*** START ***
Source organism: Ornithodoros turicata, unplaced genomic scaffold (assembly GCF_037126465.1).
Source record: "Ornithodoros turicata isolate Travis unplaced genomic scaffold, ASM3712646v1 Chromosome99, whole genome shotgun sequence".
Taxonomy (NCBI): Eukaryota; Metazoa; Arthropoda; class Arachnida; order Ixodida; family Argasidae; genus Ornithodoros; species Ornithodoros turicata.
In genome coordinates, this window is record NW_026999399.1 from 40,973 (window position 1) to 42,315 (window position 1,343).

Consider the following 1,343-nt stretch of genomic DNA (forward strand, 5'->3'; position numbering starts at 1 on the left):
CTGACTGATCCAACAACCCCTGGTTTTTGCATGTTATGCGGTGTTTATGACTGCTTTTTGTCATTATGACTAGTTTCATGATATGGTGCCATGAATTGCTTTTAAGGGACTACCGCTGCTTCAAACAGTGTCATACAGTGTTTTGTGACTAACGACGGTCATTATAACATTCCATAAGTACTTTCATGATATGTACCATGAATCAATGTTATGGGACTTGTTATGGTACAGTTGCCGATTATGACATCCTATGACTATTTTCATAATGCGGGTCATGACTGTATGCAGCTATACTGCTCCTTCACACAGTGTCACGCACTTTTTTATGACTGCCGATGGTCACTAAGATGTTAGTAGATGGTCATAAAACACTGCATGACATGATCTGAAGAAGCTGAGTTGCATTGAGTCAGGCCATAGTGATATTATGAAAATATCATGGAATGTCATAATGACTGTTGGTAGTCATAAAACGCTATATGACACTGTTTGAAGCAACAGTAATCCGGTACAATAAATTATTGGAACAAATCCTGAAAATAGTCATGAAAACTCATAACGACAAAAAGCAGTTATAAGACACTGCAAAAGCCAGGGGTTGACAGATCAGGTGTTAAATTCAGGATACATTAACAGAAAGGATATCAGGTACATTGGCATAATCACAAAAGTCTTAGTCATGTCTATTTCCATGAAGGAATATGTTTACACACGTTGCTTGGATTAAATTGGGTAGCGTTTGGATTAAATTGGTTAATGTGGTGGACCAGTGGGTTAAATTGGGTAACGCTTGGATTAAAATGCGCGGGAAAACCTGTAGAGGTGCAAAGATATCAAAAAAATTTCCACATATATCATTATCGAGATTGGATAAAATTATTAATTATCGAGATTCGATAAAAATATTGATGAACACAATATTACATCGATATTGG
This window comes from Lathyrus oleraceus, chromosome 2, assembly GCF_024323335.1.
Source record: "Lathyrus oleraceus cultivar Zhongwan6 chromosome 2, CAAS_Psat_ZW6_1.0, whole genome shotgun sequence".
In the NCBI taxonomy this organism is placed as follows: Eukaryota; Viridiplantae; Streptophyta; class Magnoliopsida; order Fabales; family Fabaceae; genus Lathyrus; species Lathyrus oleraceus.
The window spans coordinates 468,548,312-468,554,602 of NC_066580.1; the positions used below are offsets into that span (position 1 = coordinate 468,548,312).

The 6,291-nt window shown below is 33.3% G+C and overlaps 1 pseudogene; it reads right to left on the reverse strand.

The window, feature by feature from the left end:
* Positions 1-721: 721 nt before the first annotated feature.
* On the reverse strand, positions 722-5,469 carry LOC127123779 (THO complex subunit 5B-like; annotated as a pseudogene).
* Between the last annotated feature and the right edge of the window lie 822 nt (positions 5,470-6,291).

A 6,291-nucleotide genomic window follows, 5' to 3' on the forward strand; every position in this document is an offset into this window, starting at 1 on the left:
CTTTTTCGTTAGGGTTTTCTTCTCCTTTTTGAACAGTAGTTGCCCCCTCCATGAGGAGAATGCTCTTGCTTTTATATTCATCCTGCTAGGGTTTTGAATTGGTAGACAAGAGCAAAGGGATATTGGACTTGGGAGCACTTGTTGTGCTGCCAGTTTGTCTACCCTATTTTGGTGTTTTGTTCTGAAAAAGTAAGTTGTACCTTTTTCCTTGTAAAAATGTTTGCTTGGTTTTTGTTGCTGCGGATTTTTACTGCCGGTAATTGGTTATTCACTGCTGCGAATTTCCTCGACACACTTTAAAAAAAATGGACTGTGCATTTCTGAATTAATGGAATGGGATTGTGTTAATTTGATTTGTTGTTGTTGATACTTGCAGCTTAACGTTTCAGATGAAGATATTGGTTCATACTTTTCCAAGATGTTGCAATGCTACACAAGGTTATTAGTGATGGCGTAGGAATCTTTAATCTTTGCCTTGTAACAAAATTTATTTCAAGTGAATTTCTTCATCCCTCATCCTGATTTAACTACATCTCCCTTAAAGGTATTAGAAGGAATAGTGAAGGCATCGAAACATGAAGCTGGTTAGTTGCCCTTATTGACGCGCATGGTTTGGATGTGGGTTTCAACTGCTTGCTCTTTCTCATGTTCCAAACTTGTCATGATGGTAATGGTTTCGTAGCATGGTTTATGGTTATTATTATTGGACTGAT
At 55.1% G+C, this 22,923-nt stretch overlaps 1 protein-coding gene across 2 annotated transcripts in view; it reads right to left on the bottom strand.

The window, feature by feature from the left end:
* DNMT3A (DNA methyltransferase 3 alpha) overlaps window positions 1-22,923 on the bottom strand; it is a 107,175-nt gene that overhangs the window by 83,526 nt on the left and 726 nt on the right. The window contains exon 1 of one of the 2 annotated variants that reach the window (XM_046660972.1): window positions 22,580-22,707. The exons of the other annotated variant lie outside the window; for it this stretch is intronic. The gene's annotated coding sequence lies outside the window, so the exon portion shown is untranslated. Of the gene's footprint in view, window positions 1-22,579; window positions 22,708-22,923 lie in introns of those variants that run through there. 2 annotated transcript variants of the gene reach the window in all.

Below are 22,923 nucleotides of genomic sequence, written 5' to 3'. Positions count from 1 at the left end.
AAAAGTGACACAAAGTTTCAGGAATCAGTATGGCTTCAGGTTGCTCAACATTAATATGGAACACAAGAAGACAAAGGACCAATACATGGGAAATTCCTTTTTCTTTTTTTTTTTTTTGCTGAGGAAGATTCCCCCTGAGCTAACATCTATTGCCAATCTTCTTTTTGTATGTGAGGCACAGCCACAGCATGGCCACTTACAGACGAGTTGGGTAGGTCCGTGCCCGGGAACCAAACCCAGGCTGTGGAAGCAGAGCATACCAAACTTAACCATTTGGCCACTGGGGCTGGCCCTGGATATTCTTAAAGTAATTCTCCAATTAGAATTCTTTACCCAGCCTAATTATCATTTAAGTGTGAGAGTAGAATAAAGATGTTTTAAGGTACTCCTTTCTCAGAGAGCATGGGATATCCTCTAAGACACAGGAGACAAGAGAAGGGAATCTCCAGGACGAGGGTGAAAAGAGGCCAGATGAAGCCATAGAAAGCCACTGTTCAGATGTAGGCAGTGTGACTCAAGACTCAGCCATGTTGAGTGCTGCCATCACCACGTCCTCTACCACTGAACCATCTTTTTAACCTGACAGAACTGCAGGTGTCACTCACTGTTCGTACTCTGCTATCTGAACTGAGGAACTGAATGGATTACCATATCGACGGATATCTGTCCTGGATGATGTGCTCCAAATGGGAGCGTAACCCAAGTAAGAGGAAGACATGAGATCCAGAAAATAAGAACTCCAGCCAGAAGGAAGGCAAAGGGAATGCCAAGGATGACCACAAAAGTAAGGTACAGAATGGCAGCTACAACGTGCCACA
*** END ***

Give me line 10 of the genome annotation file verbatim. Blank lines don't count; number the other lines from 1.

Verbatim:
The window spans coordinates 468,548,312-468,554,602 of NC_066580.1; the positions used below are offsets into that span (position 1 = coordinate 468,548,312).